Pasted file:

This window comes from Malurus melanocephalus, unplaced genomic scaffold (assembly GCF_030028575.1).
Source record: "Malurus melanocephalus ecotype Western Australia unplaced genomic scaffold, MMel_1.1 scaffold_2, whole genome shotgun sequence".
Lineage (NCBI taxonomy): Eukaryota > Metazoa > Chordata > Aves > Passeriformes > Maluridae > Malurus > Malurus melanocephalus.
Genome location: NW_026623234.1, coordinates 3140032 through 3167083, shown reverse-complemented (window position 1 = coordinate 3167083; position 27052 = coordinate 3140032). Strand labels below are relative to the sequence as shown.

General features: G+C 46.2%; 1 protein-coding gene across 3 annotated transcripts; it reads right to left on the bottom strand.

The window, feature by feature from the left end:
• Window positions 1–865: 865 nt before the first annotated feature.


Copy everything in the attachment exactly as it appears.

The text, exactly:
This window comes from Malurus melanocephalus, unplaced genomic scaffold (assembly GCF_030028575.1).
Source record: "Malurus melanocephalus ecotype Western Australia unplaced genomic scaffold, MMel_1.1 scaffold_2, whole genome shotgun sequence".
Lineage (NCBI taxonomy): Eukaryota > Metazoa > Chordata > Aves > Passeriformes > Maluridae > Malurus > Malurus melanocephalus.
Genome location: NW_026623234.1, coordinates 3140032 through 3167083, shown reverse-complemented (window position 1 = coordinate 3167083; position 27052 = coordinate 3140032). Strand labels below are relative to the sequence as shown.

General features: G+C 46.2%; 1 protein-coding gene across 3 annotated transcripts; it reads right to left on the bottom strand.

The window, feature by feature from the left end:
• Window positions 1–865: 865 nt before the first annotated feature.